I’m 26, and have been diagnosed with RRMS for about 18 months now, with symptoms going back about 2 and a half years. I’m very new to this kind of thing, but am struggling to find something to help get out of the rut I feel I’m in.

I used to have quite a promising career, and was always a pretty laid back, happy guy. However since my diagnosis I have struggled with work, and can’t seem to motivate myself anymore. I’ve stopped socialising has much, become much more of a recluse, and am always feeling guilty about one thing or another. I have family and my girlfriend to talk to, but I find it hard to explain everything I’m feeling. I do have the odd good day, or week but that’s soon put to an end by my legs playing up, or incontinence struggles…but mainly my mind just saying “what’s the point?”

I suppose I’m just looking to find some people who have similar issues, and anything that they have found to help?


Hi Sam

it is pretty tough having been smacked so hard at a young age. My only answer to your “what’s the point ?” question is (without being ironic) is "You only get one shot, so whether things are good / bad or indifferent it is up to you to make the best of it. With the help of family, friends and some professionals, it is not ALL over bar the shouting. You will learn to adjust your outlook, adapt your plans and cope with each shift of the goalposts.

I am not dismissing your question, I think most of us have been there on more than one occasion. I humbly suggest that you go out and do as many of the things you have dreamed of as you can while you can. That way you can build a library of memories and imagination to get back to if stuff gets worse.

I wish you all the best

PS you will be amazed by how you cope and deal with stuff in the future that you would never think you could do in a 1000 years. Trust me. Been there, done that


hi sam

mick is absolutely right in saying that we don’t realise how strong we can be until something like ms hits us.

i’d rather take to the gym to build strength than this though!

see someone at the bladder and bowel clinic for incontinence, they are great.

find out if there is an ms therapy centre near you (usually on outskirts of a city).

they are fantastic places, mine offer Hyper Barric Oxygen Treatment and has lots of friendly people with ms.

your legs playing up can be helped by physiotherapy, ask your ms nurse to refer you to a neurology physio.

then there’s the fatigue (which i consider the worst symptom of all), you need to pace yourself so that you have some energy left for your family and girlfriend.

you will get through it, it takes time to adjust mentally.

also physically - at first i used to stand up and set off as i always had done (launching off) but realised pretty fast that my feet weren’t moving quickly enough and i’d go splat!!

so i learned to stand still for a minute and only begin to walk when i was sure my feet knew i was doing it.

it’s the time lapse between your brain sending a message and the message getting through to the relevant department.

it’s a disgustingly rude disease for striking you at such a young age.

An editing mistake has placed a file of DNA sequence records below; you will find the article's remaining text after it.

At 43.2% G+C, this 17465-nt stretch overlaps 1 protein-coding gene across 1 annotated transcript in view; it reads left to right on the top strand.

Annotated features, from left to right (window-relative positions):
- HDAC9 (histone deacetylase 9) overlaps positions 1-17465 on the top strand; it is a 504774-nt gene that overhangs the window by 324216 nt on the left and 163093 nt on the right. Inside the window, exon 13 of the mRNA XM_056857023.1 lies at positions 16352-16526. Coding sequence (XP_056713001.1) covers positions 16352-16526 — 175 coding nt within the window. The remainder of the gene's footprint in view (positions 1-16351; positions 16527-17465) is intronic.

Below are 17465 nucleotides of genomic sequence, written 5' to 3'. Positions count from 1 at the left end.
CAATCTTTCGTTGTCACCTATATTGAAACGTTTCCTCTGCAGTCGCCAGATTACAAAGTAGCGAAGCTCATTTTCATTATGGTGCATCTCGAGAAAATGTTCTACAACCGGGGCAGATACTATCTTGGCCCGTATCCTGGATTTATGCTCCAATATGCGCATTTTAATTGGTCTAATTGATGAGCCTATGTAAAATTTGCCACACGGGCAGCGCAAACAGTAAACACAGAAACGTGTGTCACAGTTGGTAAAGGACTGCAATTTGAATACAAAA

but you can and will get through.

wishing you well xx


Hi Sam, I can totally relate to how you are feeling. I pick myself up, start to feel ‘I can deal with this’ , then something else happened, ms symptoms or work issues, or personal relationships & wham it feels too much again.

For me a lot of it is people outside of this forum just don’t get it. Even my ms nurse doesn’t seem to get how I feel. When I am struggling I post on here and the responses make me feel I am not strange or wrong. Somehow I am no longer alone with it.

I am working on how to get those in my life to understand but I am not sure that that is possible.

I was excited, I had a wedding to go to, I had the day off before & two days off after, so I thought no issues with fatigue. But in the morning I got scared I won’t get ready in time. At the wedding I got scared I would stumble & people would think I had had far more to drink than I had. I felt sad when the bride kept checking I was ok. I don’t know is it worth the effort? Yes I believe it is. I believe that it mattered to my friend that I was there. But I need to talk about how I feel, but then it’s worrying/ upsetting for those you explain to. Better to just pretend all is ok ? That’s lonely. Share & you might spoil things for others or be seen as a victim!

I am sharing this with you as here I think people get how it feels, the difficulty of finding a ‘way’. If you listen to the ‘old timers’, no rudeness intended ! The message seems to be keep going and it will be ok !

Good luck with finding a way to make your life something you like !

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old timers…

fair point

it is not that everything will be ok but carefully choosing the battles that best suit how you feel. One annoying thing is that this can change almost hourly. People who do not actually have to deal with the "condition " (no matter what it is) will always struggle to comprehend how the sufferer (crap term sorry) feels and to adapt their behaviours.

it is just my opinion but trying to make the best of things feels more useful than just letting people know how crap things are.

All the best


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The message is, keep going. You have to do just that, when there is no choice really.